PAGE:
8 Feb 2015

Insight for 8 February 2015 - Japan Earthquake Recovery

From Insight, 8:12 am on 8 February 2015

Almost four years on from the March 2011 earthquake and tsunami, Onagawa, a small coastal town in the Tohuku region, is only just starting the slow process of recovery.

When Insight visited the town in mid-January, it was a cold but fine and still winter's day.

Listen to Insight: Japan Earthquake Recovery

Onagawa was a town of about 10,000 people, nestled into a bay with a bustling downtown, full of office buildings, shops and restaurants.

After the tsunami struck, 827 people were dead and three quarters of the town's commercial and residential buildings were destroyed.

Onagawa Mayor Yoshiaki Suda took us to see how the rebuild is progressing.

Standing on a hill overlooking what was once central Onagawa, the most obvious signs of progress were the new groundworks underway and a collection of large machinery.

The Mayor of Onagawa, Yoshiaki Suda, surveying reconstruction work.

Onagawa Mayor Yoshiaki Suda surveys reconstruction work. Photo: RNZ / Rachel Graham

"We can not be 100 percent happy, or satisfied, (with progress)," Mr Suda said, "but when I see that the road is completed, that makes me very happy. Still, right now what I have in mind is to complete this area by March, and then start the rebuilding of the commercial area."  

In Christchurch, reconstruction in the central city has been very slow, with the main rebuilding going on on the fringes, or in the Government's anchor projects.

In Onagawa, the local council has had financial support from the central government, but it is also facing trying to pay for a reconstruction when its population has fallen to around 7000 people.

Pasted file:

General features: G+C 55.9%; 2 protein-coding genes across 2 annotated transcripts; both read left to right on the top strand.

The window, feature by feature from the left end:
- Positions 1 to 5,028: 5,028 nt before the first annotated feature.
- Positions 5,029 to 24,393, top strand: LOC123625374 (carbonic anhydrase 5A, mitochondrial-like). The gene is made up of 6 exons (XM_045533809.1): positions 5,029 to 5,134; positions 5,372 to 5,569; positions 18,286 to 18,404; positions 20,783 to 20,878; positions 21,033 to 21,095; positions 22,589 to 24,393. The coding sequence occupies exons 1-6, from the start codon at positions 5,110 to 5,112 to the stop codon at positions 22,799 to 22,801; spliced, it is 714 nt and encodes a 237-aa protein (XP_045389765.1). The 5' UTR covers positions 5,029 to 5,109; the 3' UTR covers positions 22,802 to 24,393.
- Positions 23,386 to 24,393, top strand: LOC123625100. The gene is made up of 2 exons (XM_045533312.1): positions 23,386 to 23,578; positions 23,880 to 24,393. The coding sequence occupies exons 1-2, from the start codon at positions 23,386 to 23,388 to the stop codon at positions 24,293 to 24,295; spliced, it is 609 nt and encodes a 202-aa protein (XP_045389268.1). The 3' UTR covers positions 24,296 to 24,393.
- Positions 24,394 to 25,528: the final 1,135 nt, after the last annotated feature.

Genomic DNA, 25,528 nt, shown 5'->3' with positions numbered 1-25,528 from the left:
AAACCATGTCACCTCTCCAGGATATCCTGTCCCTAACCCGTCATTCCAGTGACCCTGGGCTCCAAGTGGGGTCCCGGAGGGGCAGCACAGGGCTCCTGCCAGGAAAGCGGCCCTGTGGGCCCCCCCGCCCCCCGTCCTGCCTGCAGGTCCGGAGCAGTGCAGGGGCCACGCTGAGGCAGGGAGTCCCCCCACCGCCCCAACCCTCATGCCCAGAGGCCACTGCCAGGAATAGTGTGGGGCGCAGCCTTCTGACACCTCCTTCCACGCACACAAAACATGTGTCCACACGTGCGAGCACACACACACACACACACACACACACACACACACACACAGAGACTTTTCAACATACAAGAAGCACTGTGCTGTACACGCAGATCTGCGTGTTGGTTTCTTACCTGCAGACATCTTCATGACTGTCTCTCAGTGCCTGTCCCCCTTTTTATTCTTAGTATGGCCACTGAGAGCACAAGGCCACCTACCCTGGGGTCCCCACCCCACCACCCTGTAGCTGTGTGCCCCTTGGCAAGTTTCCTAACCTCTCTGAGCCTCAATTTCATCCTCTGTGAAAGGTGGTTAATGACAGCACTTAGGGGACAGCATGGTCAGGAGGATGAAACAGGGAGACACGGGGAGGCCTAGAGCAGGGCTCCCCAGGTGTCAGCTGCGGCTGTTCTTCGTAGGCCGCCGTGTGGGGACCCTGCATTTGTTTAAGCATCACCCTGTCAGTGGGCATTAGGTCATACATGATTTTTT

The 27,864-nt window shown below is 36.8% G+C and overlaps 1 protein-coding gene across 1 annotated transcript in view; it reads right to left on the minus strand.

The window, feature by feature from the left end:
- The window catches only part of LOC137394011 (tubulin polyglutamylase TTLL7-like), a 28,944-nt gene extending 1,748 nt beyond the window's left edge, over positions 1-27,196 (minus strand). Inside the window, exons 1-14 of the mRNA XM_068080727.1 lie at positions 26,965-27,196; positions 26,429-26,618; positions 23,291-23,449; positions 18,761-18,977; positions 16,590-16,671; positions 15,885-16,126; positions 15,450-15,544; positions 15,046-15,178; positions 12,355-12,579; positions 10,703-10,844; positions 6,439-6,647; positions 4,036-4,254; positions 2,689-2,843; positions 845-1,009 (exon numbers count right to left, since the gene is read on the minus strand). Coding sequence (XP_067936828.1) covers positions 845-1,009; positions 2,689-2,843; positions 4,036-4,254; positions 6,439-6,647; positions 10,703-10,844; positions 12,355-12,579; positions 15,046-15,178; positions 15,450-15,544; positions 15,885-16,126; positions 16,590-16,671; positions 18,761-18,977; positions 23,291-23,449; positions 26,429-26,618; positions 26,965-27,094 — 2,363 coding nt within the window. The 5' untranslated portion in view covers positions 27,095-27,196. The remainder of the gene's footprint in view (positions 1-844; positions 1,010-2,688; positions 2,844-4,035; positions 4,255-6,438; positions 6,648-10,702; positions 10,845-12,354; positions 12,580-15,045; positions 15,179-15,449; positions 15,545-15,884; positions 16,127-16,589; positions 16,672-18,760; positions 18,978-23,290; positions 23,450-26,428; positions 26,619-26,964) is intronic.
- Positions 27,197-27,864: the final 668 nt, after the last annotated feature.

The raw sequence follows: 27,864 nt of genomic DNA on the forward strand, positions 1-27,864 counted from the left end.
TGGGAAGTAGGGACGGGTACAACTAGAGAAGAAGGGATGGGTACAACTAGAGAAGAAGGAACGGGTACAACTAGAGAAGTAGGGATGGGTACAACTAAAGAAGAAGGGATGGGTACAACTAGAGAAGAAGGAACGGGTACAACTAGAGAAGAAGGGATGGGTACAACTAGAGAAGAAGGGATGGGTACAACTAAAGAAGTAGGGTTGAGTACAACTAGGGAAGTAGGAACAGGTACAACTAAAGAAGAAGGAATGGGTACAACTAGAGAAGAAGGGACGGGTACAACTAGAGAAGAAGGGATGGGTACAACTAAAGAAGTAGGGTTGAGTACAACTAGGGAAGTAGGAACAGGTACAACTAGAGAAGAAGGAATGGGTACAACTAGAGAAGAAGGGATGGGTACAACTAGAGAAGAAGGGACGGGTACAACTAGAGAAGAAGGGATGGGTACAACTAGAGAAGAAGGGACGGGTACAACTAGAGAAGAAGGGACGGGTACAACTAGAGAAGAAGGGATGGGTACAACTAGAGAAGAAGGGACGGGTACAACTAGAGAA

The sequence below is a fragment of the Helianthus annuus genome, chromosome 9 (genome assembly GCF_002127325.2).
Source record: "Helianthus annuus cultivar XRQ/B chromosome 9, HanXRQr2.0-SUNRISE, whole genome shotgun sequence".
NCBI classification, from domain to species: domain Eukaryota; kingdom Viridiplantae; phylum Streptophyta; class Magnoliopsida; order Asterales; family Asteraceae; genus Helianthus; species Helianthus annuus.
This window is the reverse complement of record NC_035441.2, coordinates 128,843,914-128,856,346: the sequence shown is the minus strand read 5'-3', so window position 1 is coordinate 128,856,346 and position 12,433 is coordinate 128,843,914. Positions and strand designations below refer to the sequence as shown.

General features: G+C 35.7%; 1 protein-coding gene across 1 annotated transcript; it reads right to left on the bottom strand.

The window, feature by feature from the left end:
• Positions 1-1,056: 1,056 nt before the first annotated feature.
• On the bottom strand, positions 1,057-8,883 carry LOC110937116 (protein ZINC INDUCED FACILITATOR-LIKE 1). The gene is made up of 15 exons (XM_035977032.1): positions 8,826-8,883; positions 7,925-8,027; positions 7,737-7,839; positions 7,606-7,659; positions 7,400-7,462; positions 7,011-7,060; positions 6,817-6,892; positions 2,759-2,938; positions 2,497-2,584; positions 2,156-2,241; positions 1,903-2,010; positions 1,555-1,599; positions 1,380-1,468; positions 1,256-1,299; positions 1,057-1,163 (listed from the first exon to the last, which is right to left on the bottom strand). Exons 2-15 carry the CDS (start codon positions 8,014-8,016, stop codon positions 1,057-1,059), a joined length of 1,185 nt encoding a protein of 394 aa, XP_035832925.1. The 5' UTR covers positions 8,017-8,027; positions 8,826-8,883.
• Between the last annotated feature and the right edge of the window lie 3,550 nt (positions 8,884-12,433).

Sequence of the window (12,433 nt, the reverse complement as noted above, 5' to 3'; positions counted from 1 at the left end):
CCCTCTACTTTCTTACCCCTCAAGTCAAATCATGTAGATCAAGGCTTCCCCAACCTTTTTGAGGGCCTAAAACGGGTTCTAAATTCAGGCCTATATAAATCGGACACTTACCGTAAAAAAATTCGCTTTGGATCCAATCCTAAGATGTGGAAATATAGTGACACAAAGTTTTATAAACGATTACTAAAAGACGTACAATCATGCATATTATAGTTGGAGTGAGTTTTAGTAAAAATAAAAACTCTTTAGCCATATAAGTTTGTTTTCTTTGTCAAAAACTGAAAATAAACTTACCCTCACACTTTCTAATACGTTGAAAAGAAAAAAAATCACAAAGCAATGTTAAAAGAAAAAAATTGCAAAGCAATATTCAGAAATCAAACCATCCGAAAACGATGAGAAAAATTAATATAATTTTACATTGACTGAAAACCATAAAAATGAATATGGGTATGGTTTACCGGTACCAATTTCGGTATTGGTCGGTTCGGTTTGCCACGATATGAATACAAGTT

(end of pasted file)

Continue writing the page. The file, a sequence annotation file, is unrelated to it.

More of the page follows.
The town is constructing new residential land at a higher level, and hopes to make it available soon for purchase by those who want to rebuild.

In Christchurch 80,000 homes have been either repaired or rebuilt under Earthquake Commission or private insurance cover, but that leaves over 10,000 homeowners still waiting for repairs to be finished or to even start.

In Japan, earthquake insurance is still quite uncommon, with only about a quarter of households having the cover, so people largely have to finance any reconstruction or repair themselves.

In Onagawa the local government bought the land from people whose homes were destroyed, and people who want to rebuild in the town can get two million yen (approx $NZ20,000) from the national government and five million yen ($NZ58,000) from the local government, as a contribution towards reconstruction.

Temporary housing in Onagawa.

Temporary housing in Onagawa. Photo: RNZ / Rachel Graham

With 75 percent of all housing destroyed in Onagawa, there is still a huge need for temporary homes.

Currently there are nine temporary housing complexes in Onagawa, providing a home to about 1000 households, including the mayor's.

Some people have been living in the homes for three years now and the mayor expects they may be needed for another three.

Remembering Kobe

Kobe is another city which has learned the damaging impact of an earthquake the hard way.